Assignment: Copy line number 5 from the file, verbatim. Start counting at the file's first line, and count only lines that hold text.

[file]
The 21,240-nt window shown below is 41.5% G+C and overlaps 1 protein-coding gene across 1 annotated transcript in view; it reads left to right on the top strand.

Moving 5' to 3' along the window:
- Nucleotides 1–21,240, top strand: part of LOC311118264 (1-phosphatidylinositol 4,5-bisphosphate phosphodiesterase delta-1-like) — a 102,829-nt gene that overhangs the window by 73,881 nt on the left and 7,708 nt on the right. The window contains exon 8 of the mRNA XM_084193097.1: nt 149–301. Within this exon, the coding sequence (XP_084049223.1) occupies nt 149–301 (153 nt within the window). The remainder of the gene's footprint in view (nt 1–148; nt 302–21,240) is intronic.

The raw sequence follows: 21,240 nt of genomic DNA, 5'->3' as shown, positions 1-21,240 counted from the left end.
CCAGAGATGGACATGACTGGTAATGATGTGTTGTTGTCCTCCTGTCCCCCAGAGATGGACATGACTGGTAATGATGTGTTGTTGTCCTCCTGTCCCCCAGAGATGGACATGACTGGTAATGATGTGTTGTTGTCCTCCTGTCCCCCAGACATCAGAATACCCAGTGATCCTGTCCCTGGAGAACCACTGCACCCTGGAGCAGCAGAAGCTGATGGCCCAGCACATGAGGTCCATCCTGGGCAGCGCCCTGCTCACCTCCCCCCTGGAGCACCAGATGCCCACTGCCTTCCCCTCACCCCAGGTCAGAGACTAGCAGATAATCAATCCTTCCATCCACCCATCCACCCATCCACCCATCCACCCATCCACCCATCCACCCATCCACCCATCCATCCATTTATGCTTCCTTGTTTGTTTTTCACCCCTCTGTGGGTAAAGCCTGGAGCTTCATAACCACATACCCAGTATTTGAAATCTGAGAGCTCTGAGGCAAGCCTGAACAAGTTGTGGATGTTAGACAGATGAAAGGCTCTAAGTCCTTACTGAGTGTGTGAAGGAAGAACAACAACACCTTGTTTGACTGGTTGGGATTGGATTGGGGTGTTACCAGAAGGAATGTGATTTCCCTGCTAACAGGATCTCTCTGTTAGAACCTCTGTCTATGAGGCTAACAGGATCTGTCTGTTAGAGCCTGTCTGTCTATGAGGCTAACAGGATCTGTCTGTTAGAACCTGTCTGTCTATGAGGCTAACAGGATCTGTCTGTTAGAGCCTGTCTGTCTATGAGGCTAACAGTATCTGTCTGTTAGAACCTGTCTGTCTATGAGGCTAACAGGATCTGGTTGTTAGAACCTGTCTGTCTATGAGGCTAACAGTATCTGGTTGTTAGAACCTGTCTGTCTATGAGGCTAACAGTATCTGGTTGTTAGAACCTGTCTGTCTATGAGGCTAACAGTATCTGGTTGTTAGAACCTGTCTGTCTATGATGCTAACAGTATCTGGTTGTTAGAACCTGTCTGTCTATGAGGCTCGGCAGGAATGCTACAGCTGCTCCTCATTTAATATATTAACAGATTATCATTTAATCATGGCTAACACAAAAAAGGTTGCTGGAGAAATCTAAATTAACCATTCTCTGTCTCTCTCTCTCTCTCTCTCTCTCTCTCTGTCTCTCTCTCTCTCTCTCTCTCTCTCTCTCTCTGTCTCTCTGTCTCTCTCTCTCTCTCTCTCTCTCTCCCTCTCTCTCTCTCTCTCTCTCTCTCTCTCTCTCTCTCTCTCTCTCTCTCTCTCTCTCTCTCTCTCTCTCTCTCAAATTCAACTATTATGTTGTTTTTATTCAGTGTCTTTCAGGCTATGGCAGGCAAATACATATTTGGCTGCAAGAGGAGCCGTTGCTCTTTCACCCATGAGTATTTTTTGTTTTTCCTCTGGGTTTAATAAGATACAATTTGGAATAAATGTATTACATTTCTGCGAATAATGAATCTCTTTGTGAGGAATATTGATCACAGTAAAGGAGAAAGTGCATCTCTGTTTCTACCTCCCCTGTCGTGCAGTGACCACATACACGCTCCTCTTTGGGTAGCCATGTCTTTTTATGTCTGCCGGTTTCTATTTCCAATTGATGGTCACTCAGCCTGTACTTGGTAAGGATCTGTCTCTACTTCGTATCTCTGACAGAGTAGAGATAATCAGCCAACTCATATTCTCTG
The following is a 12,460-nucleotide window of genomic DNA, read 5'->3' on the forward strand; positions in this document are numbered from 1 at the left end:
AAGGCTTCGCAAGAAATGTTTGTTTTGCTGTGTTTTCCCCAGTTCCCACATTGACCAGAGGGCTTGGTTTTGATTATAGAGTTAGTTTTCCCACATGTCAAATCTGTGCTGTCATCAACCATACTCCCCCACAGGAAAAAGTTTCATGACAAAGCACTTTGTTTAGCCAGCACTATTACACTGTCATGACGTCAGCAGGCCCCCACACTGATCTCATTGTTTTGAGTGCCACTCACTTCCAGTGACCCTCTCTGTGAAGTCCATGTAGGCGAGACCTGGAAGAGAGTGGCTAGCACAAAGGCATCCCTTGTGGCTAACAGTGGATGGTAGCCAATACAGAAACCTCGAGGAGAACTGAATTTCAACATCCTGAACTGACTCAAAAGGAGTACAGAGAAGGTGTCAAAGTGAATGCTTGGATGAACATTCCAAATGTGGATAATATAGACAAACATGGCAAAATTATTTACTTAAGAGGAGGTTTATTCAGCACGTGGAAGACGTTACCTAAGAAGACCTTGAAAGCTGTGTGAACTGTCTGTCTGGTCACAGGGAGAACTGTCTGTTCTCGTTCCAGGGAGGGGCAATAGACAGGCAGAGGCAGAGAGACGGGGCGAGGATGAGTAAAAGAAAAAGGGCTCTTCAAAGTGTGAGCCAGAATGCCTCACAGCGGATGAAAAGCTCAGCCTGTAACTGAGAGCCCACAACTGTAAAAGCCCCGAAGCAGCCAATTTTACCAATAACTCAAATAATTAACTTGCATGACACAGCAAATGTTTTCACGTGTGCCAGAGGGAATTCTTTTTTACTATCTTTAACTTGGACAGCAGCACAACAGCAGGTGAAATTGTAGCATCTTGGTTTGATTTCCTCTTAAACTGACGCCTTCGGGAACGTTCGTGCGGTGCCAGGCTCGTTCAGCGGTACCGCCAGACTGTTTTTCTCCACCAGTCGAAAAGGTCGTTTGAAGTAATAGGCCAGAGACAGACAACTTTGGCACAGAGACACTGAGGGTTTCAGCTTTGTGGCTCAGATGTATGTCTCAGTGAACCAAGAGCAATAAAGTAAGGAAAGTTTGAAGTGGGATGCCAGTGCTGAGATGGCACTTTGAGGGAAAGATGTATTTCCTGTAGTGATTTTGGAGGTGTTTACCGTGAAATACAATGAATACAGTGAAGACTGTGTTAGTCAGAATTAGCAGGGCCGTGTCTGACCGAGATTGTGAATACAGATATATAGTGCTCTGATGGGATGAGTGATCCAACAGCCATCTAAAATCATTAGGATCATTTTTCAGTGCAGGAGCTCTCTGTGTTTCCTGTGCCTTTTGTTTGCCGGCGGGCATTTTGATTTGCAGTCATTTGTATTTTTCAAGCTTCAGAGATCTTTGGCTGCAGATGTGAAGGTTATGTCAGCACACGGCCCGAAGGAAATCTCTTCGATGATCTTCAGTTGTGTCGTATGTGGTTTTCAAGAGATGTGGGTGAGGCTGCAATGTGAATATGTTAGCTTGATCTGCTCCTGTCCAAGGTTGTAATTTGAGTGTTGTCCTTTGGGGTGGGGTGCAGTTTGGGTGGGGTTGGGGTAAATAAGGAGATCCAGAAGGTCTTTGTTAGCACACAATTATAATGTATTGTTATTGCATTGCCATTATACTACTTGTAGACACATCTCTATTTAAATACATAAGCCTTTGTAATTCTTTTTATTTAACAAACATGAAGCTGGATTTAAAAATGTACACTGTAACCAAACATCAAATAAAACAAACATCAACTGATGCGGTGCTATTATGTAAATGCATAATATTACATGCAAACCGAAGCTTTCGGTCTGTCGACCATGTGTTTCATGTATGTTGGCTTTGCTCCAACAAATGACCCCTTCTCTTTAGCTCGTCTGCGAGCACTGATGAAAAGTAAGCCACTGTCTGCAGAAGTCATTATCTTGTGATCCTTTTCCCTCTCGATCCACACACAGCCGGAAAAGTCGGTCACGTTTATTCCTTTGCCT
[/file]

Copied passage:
CCAGAGATGGACATGACTGGTAATGATGTGTTGTTGTCCTCCTGTCCCCCAGAGATGGACATGACTGGTAATGATGTGTTGTTGTCCTCCTGTCCCCCAGAGATGGACATGACTGGTAATGATGTGTTGTTGTCCTCCTGTCCCCCAGACATCAGAATACCCAGTGATCCTGTCCCTGGAGAACCACTGCACCCTGGAGCAGCAGAAGCTGATGGCCCAGCACATGAGGTCCATCCTGGGCAGCGCCCTGCTCACCTCCCCCCTGGAGCACCAGATGCCCACTGCCTTCCCCTCACCCCAGGTCAGAGACTAGCAGATAATCAATCCTTCCATCCACCCATCCACCCATCCACCCATCCACCCATCCACCCATCCACCCATCCACCCATCCATCCATTTATGCTTCCTTGTTTGTTTTTCACCCCTCTGTGGGTAAAGCCTGGAGCTTCATAACCACATACCCAGTATTTGAAATCTGAGAGCTCTGAGGCAAGCCTGAACAAGTTGTGGATGTTAGACAGATGAAAGGCTCTAAGTCCTTACTGAGTGTGTGAAGGAAGAACAACAACACCTTGTTTGACTGGTTGGGATTGGATTGGGGTGTTACCAGAAGGAATGTGATTTCCCTGCTAACAGGATCTCTCTGTTAGAACCTCTGTCTATGAGGCTAACAGGATCTGTCTGTTAGAGCCTGTCTGTCTATGAGGCTAACAGGATCTGTCTGTTAGAACCTGTCTGTCTATGAGGCTAACAGGATCTGTCTGTTAGAGCCTGTCTGTCTATGAGGCTAACAGTATCTGTCTGTTAGAACCTGTCTGTCTATGAGGCTAACAGGATCTGGTTGTTAGAACCTGTCTGTCTATGAGGCTAACAGTATCTGGTTGTTAGAACCTGTCTGTCTATGAGGCTAACAGTATCTGGTTGTTAGAACCTGTCTGTCTATGAGGCTAACAGTATCTGGTTGTTAGAACCTGTCTGTCTATGATGCTAACAGTATCTGGTTGTTAGAACCTGTCTGTCTATGAGGCTCGGCAGGAATGCTACAGCTGCTCCTCATTTAATATATTAACAGATTATCATTTAATCATGGCTAACACAAAAAAGGTTGCTGGAGAAATCTAAATTAACCATTCTCTGTCTCTCTCTCTCTCTCTCTCTCTCTCTCTGTCTCTCTCTCTCTCTCTCTCTCTCTCTCTCTCTGTCTCTCTGTCTCTCTCTCTCTCTCTCTCTCTCTCCCTCTCTCTCTCTCTCTCTCTCTCTCTCTCTCTCTCTCTCTCTCTCTCTCTCTCTCTCTCTCTCTCTCTCTCTCAAATTCAACTATTATGTTGTTTTTATTCAGTGTCTTTCAGGCTATGGCAGGCAAATACATATTTGGCTGCAAGAGGAGCCGTTGCTCTTTCACCCATGAGTATTTTTTGTTTTTCCTCTGGGTTTAATAAGATACAATTTGGAATAAATGTATTACATTTCTGCGAATAATGAATCTCTTTGTGAGGAATATTGATCACAGTAAAGGAGAAAGTGCATCTCTGTTTCTACCTCCCCTGTCGTGCAGTGACCACATACACGCTCCTCTTTGGGTAGCCATGTCTTTTTATGTCTGCCGGTTTCTATTTCCAATTGATGGTCACTCAGCCTGTACTTGGTAAGGATCTGTCTCTACTTCGTATCTCTGACAGAGTAGAGATAATCAGCCAACTCATATTCTCTG